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Old July 20, 2004, 06:05 AM   #4
Double Naught Spy
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Join Date: January 8, 2001
Location: Forestburg, Montague County, Texas
Posts: 10,387
Erich is right, contact distance to about as far as your range allows. There is going to be some issues with distance depending on whether you are using a pistol, shotgun (and various loads, bird, buck, slug), or rifle.

People will tell you, more than likely, that you need to shoot distance more than you need to shoot up close, the idea being that the skills of shooting at distance will make you a better short range shooter. This is both right and wrong. Shooting at distance will allow you to work on your marksmanship skills. As Erich noted, your gun presentation time should be the same, but at distance, it is going to take you longer to sight, get a steady sight picture, and got off an accurate shot. Distance allows less room for error than up close.

What a lot of folks who don't practice at short distances don't realize is that for CQB shooting, a different set of skills is emphasized. Up close, things happen quicker and so you need to have your gun on target quicker. Up close may mean that you don't get to line up your sights, wait for them to steady/settle, and then get off that nice marksmanship shot. By the time you do that for close range conflict, things may be over for you. Remember that your opponent may not be that skilled and so distance is your friend as a person who practices. So up close, the bad guy stands a much better chance of defeating you. If he has a gun, even a poor shot can do well at close range. There was an incident a few years back where a blind guy in a wheel chair was able to shoot an attacker multiple times. How? He grabbed and held on to his attacker, pulled the gun, and started shooting. Not back for a blind guy in a wheel chair. So he had no marksmanship skills, but scored with his shots. He used the lack of distance to his benefit.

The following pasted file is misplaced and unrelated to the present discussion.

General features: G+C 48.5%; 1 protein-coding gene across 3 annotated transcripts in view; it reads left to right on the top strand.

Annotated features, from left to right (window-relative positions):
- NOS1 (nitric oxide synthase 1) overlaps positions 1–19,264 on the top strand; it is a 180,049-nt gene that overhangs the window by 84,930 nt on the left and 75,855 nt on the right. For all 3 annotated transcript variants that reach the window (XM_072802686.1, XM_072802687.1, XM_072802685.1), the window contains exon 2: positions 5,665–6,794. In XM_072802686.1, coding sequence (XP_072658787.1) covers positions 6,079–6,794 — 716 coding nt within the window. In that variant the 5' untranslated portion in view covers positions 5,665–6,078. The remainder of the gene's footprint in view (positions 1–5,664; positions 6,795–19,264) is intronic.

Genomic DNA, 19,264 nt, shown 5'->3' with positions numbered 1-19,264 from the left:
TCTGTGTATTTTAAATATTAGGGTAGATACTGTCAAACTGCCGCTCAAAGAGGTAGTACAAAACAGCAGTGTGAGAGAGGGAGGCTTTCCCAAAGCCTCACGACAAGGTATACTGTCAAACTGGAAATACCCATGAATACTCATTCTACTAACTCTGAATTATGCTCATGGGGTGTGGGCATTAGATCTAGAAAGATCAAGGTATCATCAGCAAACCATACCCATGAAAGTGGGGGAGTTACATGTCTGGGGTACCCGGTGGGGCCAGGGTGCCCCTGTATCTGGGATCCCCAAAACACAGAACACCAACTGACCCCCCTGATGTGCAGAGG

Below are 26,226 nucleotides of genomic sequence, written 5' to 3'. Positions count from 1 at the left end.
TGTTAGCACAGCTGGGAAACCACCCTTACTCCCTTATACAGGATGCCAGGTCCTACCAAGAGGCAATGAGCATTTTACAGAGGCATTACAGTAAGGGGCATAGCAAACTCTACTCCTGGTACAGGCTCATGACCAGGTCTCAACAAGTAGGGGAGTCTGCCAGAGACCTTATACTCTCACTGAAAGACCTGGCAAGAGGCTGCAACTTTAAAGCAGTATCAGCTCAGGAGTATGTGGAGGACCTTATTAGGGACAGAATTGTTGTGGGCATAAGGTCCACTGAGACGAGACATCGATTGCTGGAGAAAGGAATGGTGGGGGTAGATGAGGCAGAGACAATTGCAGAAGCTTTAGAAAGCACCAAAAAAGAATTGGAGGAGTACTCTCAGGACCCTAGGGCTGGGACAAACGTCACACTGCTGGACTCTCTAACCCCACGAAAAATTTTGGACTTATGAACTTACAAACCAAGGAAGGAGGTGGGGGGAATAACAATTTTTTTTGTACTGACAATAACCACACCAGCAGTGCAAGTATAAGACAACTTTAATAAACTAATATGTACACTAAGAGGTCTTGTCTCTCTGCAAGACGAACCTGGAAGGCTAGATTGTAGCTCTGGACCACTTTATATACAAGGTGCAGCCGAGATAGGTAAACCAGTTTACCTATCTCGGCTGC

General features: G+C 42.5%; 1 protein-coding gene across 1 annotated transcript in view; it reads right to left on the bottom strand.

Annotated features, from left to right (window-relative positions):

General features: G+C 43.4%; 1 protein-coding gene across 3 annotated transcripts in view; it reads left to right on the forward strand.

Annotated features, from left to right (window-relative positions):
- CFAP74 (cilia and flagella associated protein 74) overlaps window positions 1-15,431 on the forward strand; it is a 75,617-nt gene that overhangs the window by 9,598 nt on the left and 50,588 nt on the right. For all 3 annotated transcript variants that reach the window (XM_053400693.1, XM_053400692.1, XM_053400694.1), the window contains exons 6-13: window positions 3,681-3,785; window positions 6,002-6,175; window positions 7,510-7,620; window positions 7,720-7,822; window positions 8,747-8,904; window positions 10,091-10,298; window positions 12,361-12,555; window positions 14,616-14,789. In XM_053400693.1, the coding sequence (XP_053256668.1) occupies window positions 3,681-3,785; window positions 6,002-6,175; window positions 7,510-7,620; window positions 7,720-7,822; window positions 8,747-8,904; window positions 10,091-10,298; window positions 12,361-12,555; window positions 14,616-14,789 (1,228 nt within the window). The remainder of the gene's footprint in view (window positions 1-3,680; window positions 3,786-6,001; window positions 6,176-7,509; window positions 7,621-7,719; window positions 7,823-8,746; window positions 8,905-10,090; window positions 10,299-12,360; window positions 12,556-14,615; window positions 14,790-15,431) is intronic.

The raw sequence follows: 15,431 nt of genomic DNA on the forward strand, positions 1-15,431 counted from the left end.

At distance, you often have more time to work your shots. One of the guys in Somalia from the Blackhawk Down incident noted that if targets were 75 yards out or more, he would drop to one knee for a steady shot to engage his opponents. This was a slower shooting position than just spraying and praying, but he was able to shoot better and his opponents using the spray and pray technique really had little chance of randomly hitting him.
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